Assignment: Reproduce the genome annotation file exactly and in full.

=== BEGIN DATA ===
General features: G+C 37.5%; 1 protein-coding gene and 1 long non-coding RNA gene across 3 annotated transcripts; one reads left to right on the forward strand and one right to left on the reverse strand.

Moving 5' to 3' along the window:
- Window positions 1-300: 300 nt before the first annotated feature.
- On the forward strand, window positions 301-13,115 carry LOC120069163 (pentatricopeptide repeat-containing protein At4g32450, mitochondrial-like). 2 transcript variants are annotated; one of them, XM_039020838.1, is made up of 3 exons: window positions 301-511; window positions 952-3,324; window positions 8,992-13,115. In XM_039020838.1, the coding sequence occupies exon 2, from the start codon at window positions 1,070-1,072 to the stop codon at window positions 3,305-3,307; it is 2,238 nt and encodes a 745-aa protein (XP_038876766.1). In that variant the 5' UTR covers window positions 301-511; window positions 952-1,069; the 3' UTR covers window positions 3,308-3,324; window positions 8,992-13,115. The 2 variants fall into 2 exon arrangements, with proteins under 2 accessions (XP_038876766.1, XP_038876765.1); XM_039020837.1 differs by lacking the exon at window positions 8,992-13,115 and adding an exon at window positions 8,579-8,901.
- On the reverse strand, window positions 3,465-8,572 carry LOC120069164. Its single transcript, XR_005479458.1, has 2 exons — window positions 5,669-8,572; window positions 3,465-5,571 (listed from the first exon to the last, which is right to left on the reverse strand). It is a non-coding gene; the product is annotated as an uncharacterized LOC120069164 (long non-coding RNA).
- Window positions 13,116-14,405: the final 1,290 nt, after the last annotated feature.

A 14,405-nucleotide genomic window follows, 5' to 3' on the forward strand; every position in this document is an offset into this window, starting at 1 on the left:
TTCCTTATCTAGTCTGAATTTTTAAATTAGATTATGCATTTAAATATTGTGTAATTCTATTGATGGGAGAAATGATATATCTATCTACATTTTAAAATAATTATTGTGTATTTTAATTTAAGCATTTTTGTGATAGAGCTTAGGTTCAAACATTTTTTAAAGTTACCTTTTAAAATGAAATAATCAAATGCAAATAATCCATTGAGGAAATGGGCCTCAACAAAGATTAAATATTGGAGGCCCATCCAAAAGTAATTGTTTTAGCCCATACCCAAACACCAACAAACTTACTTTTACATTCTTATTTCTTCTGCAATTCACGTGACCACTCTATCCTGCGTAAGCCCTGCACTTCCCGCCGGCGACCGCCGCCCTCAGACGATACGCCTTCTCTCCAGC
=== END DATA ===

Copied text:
General features: G+C 37.5%; 1 protein-coding gene and 1 long non-coding RNA gene across 3 annotated transcripts; one reads left to right on the forward strand and one right to left on the reverse strand.

Moving 5' to 3' along the window:
- Window positions 1-300: 300 nt before the first annotated feature.
- On the forward strand, window positions 301-13,115 carry LOC120069163 (pentatricopeptide repeat-containing protein At4g32450, mitochondrial-like). 2 transcript variants are annotated; one of them, XM_039020838.1, is made up of 3 exons: window positions 301-511; window positions 952-3,324; window positions 8,992-13,115. In XM_039020838.1, the coding sequence occupies exon 2, from the start codon at window positions 1,070-1,072 to the stop codon at window positions 3,305-3,307; it is 2,238 nt and encodes a 745-aa protein (XP_038876766.1). In that variant the 5' UTR covers window positions 301-511; window positions 952-1,069; the 3' UTR covers window positions 3,308-3,324; window positions 8,992-13,115. The 2 variants fall into 2 exon arrangements, with proteins under 2 accessions (XP_038876766.1, XP_038876765.1); XM_039020837.1 differs by lacking the exon at window positions 8,992-13,115 and adding an exon at window positions 8,579-8,901.
- On the reverse strand, window positions 3,465-8,572 carry LOC120069164. Its single transcript, XR_005479458.1, has 2 exons — window positions 5,669-8,572; window positions 3,465-5,571 (listed from the first exon to the last, which is right to left on the reverse strand). It is a non-coding gene; the product is annotated as an uncharacterized LOC120069164 (long non-coding RNA).
- Window positions 13,116-14,405: the final 1,290 nt, after the last annotated feature.

A 14,405-nucleotide genomic window follows, 5' to 3' on the forward strand; every position in this document is an offset into this window, starting at 1 on the left:
TTCCTTATCTAGTCTGAATTTTTAAATTAGATTATGCATTTAAATATTGTGTAATTCTATTGATGGGAGAAATGATATATCTATCTACATTTTAAAATAATTATTGTGTATTTTAATTTAAGCATTTTTGTGATAGAGCTTAGGTTCAAACATTTTTTAAAGTTACCTTTTAAAATGAAATAATCAAATGCAAATAATCCATTGAGGAAATGGGCCTCAACAAAGATTAAATATTGGAGGCCCATCCAAAAGTAATTGTTTTAGCCCATACCCAAACACCAACAAACTTACTTTTACATTCTTATTTCTTCTGCAATTCACGTGACCACTCTATCCTGCGTAAGCCCTGCACTTCCCGCCGGCGACCGCCGCCCTCAGACGATACGCCTTCTCTCCAGC